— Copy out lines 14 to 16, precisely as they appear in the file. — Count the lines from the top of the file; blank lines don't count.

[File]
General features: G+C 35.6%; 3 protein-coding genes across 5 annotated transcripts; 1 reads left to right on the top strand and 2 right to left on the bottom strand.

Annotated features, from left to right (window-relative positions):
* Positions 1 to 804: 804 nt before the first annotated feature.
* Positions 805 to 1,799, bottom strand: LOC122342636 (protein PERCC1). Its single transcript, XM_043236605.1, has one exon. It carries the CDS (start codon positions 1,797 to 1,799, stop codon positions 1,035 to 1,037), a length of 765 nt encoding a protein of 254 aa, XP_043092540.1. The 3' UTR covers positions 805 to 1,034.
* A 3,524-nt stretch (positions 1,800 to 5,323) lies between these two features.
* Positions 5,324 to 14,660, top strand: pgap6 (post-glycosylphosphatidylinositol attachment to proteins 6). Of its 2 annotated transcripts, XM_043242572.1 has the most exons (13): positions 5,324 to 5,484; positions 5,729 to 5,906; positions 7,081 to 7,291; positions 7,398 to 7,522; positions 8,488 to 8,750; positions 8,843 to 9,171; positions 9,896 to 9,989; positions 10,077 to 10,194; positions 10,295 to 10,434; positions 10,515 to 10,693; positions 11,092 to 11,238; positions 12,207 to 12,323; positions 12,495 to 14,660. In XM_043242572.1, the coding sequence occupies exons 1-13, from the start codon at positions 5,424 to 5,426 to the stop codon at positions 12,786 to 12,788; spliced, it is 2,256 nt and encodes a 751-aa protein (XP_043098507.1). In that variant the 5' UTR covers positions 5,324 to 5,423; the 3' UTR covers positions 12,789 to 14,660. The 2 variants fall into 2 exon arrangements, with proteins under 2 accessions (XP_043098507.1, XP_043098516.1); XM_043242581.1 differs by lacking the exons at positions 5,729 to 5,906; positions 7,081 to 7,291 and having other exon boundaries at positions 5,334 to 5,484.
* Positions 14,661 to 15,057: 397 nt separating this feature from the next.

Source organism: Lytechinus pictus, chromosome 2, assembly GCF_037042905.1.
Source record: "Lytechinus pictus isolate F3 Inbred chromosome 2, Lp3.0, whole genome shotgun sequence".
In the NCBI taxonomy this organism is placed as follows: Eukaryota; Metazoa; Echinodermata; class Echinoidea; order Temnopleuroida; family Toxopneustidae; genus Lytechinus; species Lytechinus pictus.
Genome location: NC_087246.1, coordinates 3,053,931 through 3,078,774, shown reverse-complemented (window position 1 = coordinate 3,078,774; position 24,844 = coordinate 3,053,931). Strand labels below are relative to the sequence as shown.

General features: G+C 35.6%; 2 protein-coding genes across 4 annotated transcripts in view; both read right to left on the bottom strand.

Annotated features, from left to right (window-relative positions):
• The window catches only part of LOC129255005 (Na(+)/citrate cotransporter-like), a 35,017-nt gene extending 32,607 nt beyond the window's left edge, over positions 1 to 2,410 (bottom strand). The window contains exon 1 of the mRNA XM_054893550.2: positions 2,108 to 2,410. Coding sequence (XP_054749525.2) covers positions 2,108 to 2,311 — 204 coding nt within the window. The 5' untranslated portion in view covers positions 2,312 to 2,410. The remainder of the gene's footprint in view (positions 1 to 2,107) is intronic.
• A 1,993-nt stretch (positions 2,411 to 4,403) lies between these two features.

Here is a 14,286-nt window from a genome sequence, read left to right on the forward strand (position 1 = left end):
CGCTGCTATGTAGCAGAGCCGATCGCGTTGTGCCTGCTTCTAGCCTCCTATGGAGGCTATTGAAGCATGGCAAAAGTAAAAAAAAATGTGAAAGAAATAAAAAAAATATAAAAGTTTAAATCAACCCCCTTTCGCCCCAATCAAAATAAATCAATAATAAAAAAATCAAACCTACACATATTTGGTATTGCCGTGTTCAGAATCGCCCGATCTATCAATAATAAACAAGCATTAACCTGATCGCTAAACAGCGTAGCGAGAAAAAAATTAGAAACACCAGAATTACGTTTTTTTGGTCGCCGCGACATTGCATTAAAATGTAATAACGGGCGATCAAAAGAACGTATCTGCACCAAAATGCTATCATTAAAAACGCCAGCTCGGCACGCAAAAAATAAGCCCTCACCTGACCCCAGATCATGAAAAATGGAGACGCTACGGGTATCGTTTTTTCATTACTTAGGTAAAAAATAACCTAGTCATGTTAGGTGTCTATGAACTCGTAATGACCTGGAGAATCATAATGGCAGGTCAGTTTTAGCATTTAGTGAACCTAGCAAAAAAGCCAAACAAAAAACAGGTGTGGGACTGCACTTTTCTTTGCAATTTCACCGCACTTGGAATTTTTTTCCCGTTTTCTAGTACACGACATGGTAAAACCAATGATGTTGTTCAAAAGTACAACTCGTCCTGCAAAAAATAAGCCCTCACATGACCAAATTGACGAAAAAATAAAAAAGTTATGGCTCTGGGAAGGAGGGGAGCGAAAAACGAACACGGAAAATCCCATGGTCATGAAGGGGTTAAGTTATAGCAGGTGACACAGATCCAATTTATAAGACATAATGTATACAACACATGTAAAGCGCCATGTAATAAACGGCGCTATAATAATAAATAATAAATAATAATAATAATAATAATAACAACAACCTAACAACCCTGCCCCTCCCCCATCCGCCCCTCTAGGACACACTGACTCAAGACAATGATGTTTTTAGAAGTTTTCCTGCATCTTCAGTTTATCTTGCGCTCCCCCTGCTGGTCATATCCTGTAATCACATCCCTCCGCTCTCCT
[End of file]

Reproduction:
• The window catches only part of LOC129255005 (Na(+)/citrate cotransporter-like), a 35,017-nt gene extending 32,607 nt beyond the window's left edge, over positions 1 to 2,410 (bottom strand). The window contains exon 1 of the mRNA XM_054893550.2: positions 2,108 to 2,410. Coding sequence (XP_054749525.2) covers positions 2,108 to 2,311 — 204 coding nt within the window. The 5' untranslated portion in view covers positions 2,312 to 2,410. The remainder of the gene's footprint in view (positions 1 to 2,107) is intronic.
• A 1,993-nt stretch (positions 2,411 to 4,403) lies between these two features.

Here is a 14,286-nt window from a genome sequence, read left to right on the forward strand (position 1 = left end):